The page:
The children surprised me one Father’s Day with a customized red, blue and orange sail — the colors of the Armenian flag as my ethnic pride intervenes every time I set afloat.
“Time for a canoe,” one of my kids suggested. “Would be perfect for the grandchildren.”
How could I deprive them? They could have very easily suggested a Jet Ski or a cabin cruiser that would sleep six. On a lake?
I could see the look in their eyes with people water skiing and tubing. The little ones especially became envious of our neighbors. You didn’t have to be a mentalist to know what was going through their mind. Action, baby. Let’s make waves!
So I invested in a new canoe and all went well for a while, until they grew wary of it. My three boats were the beginning stages of an armada.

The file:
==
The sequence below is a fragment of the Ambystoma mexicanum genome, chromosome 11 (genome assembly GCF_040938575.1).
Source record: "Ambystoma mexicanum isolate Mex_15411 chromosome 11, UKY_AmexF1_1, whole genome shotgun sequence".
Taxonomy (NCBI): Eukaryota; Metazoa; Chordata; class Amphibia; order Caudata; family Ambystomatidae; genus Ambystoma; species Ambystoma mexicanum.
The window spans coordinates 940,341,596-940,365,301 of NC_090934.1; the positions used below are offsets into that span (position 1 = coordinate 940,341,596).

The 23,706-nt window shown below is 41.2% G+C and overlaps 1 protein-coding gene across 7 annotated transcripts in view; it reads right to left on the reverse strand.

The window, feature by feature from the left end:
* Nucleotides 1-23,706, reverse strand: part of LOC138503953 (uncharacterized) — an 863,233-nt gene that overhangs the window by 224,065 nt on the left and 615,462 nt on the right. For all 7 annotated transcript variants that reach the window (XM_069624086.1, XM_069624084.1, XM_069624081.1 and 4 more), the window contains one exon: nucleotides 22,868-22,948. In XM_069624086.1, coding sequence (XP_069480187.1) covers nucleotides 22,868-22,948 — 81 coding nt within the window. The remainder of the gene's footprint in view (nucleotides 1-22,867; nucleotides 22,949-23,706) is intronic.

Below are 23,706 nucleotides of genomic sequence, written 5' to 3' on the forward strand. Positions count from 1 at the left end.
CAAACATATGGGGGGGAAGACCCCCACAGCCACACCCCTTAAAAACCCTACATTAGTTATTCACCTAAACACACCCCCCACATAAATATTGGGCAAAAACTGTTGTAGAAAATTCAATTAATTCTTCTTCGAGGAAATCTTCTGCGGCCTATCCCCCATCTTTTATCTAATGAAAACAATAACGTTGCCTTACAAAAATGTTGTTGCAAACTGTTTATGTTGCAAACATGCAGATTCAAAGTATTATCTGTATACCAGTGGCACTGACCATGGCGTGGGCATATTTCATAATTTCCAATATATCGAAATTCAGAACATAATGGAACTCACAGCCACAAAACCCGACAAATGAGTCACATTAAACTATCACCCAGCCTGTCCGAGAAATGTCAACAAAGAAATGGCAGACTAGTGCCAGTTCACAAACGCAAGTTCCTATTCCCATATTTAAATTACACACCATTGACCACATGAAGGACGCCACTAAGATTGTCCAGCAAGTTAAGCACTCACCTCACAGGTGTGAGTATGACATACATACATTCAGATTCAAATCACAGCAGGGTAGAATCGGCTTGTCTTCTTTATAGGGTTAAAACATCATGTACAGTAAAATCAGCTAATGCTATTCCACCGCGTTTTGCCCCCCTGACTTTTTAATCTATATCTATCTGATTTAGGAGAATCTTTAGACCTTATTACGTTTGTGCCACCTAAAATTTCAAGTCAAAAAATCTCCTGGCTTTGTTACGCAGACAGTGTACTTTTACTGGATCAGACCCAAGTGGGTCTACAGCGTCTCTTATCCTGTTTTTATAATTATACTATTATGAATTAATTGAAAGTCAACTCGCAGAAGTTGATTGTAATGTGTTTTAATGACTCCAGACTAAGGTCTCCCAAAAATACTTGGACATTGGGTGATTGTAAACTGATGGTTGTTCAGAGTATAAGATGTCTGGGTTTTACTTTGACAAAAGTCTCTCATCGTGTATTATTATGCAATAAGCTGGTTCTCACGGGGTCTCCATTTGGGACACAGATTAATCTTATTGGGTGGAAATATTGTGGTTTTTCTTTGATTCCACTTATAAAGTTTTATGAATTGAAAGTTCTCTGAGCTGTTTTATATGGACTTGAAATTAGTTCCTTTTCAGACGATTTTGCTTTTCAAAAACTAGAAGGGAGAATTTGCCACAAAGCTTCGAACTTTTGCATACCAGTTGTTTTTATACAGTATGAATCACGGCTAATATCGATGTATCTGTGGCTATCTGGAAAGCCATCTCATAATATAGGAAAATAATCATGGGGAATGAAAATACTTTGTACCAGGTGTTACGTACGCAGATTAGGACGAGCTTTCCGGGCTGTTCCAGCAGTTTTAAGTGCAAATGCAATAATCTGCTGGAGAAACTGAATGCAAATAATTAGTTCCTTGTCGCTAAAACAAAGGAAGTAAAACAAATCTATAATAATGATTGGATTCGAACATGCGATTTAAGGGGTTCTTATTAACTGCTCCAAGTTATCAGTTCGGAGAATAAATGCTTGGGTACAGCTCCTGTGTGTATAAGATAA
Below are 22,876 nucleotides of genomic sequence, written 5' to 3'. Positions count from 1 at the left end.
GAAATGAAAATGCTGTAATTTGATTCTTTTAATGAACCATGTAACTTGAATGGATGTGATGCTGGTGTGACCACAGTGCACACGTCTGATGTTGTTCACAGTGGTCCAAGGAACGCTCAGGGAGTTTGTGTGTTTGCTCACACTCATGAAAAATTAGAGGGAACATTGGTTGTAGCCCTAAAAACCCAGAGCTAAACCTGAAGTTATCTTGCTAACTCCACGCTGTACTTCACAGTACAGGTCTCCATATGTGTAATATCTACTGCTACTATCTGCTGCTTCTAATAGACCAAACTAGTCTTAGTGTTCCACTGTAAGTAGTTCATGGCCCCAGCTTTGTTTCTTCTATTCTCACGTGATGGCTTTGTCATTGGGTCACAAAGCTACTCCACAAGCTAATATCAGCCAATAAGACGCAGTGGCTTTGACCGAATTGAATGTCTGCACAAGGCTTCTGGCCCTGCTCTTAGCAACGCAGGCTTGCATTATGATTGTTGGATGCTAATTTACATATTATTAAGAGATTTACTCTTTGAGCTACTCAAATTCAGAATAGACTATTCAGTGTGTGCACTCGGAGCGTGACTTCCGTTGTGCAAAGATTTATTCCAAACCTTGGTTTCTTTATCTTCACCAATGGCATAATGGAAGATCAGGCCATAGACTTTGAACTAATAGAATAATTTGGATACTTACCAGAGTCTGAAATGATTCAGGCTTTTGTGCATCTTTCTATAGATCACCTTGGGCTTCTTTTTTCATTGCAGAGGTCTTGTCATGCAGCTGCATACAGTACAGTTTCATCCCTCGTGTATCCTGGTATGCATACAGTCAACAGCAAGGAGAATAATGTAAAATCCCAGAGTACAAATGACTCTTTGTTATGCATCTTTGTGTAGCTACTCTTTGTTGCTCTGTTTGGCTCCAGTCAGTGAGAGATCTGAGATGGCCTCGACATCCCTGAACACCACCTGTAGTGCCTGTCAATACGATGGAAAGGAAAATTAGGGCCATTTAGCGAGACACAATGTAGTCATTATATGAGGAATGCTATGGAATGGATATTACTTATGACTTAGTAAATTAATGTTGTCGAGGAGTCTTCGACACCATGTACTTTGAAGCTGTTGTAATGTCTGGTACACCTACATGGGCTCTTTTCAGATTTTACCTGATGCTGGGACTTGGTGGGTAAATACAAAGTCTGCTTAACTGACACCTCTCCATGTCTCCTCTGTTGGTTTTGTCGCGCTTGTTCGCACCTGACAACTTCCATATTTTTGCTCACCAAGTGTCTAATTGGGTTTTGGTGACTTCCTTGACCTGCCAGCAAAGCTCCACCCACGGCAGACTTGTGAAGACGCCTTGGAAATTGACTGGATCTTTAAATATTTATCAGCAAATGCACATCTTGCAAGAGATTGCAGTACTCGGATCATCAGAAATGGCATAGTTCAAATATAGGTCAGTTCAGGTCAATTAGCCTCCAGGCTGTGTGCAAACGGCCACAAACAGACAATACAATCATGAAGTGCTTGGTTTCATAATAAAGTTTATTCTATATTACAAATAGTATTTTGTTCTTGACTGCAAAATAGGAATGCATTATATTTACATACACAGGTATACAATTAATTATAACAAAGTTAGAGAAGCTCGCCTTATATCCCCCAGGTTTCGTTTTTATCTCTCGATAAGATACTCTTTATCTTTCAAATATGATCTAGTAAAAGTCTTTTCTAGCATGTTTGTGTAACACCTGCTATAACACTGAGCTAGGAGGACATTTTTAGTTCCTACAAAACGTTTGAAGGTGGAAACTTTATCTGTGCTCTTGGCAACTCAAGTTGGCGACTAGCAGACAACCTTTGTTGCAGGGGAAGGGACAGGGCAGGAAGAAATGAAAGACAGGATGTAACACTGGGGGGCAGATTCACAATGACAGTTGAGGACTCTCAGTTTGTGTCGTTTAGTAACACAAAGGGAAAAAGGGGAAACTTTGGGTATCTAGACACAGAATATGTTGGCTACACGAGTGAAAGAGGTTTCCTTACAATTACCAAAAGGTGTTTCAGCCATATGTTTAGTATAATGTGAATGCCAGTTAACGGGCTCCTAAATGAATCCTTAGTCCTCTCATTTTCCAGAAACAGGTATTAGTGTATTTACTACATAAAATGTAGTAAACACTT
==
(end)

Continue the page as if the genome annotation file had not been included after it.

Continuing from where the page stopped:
“Look at the Waitts,” my wife said one evening. “They have a paddle boat. Isn’t that romantic?”
“Not my speed,” I shot back. “Don’t we have enough boats without increasing our fleet? Storage problem, you know. We need room to swim.”
So we enjoyed their paddle boat from a distance and did get to try it out one day. Bailing the thing out after a rainstorm was rather troubling and I was happy the matter didn’t grow into an obsession.
What did, however, was the kayak. I had no intention of buying one until my family passed a subtle hint after seeing their numbers grow. Off we went kayak-hunting, and found a yellow 8 ½-footer. You could spot it across the lake.
A whole new world was introduced to me. Kayakers are a tight clique, unlike sail-boaters or canoeists. But something was missing. Another one.
People don’t usually go kayaking alone, the family said. Nice to have a mate along, especially with the grandchildren. We don’t want any mishaps.